Notes on Thanksgiving in New Jersey
“WE’LL GO get it.” I yawn when my mother says she needs an onion and butter from the grocery store.
She smiles and hands me a twenty. She wipes her face with a towel and turns up the AC. Mom does not like to delegate any task that could ruin Thanksgiving and we have already peeled the potatoes and set the table. Sending us to the grocery store is safe.
We borrow the Benz and my sister and I creep slowly out of the garage onto our tree lined street. Before we turn the corner onto Buckalew Ave, we wave at Mr. Scarpeti. He is sitting in a lawn chair in front of his open garage, smoking a cigar. “I hope that cute boy is working at the Starbucks” my sister says.
“Where is there a Starbucks?”
“At Stop N Shop.”
My family lives in the older part of town. I think I noticed a change, a creation of “older” and “newer” parts, as I entered middle school. It seemed as if there were a lot of new kids who lived in big new houses in developments named “Heritage Chase,” and “Deer Path.”
Our house was once the home of a legendary local gangster who disappeared in a plane crash in the 1970s and may or may not have left money or a body buried in the back porch. The home across the street belonged to a cop who was investigating him at the time. My siblings and I learned these stories sitting on the floors of pizza parlors and listening to our Dad talk New Jersey history with the owners.
In the early 1900s, a hotel, a railroad and the small town of Jamesburg grew up to accommodate tourists visiting a lake there. Homes grew out and away from that downtown.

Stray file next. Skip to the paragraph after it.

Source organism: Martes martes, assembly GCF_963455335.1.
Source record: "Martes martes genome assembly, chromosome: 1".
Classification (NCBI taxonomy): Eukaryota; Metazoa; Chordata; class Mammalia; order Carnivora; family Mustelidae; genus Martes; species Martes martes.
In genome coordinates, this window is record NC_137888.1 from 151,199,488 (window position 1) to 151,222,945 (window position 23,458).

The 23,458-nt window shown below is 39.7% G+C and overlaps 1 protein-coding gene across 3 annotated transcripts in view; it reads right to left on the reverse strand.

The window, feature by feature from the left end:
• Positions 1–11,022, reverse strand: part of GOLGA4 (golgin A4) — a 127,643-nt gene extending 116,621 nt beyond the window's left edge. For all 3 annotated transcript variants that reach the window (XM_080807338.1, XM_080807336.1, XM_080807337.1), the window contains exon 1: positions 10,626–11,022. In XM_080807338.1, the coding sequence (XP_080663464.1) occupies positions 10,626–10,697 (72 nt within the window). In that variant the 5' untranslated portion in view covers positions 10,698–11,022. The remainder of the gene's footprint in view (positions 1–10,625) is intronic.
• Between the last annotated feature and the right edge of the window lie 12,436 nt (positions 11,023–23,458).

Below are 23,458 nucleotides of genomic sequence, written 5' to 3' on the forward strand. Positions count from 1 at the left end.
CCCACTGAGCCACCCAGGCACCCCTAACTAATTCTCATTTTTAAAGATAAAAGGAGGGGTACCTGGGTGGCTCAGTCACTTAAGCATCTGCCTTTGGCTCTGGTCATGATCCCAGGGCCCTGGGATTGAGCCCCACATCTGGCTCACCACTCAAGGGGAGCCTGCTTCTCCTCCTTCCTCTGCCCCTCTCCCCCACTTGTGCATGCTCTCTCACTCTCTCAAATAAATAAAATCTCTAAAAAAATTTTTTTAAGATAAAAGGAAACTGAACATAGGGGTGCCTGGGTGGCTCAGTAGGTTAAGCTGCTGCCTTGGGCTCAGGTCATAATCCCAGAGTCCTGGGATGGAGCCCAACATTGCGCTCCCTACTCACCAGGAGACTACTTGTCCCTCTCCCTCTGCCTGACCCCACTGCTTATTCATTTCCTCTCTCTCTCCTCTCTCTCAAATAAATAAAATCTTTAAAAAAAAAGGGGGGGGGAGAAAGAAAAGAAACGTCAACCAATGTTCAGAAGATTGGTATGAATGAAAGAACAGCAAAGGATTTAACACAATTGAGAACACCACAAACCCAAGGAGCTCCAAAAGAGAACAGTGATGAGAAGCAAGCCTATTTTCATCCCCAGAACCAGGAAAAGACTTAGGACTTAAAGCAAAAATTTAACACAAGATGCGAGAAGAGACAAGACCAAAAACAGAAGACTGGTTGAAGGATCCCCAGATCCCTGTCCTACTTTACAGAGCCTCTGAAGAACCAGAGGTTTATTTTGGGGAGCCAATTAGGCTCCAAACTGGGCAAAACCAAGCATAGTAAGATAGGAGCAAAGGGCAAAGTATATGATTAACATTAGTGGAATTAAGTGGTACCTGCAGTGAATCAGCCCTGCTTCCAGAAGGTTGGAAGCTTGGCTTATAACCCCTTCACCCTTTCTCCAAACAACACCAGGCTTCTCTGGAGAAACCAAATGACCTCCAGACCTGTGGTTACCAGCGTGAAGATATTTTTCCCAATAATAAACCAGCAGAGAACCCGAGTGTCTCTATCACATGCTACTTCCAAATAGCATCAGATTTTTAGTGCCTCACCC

When my parents moved here 30 years ago, they bought a home in Monroe Township a half mile from the lake. Everything beyond our neighborhood was farmland and woods then. The old residents didn’t like my parents for being young and “new.”
Now we are the old timers and Jamesburg is no longer a vacation town. I guess everyone discovered the Jersey shore.
“He is working!” my sister whispers under her breath once we reach the grocery store. We walk through the automated doors that I once saw someone get stuck in before Stop N Shop took it over and put in a Starbucks. “Buy something.”
“We only have a twenty but ok.”
I buy something sweet and expensive. My sister bats her eyes at the barista. We walk away.
“He’s not that cute. It doesn’t even matter; I’m getting out of this small town next year anyway.” I guess she’s right, but that feeling is coming back to me; It’s not a small town anymore.
We forget to buy the onion and butter and instead use what is left of the $20 to buy life size Pilgrim and Indian balloons. We can’t wait to show Mom.
Please submit notes to david at matadornetworkdotcom.
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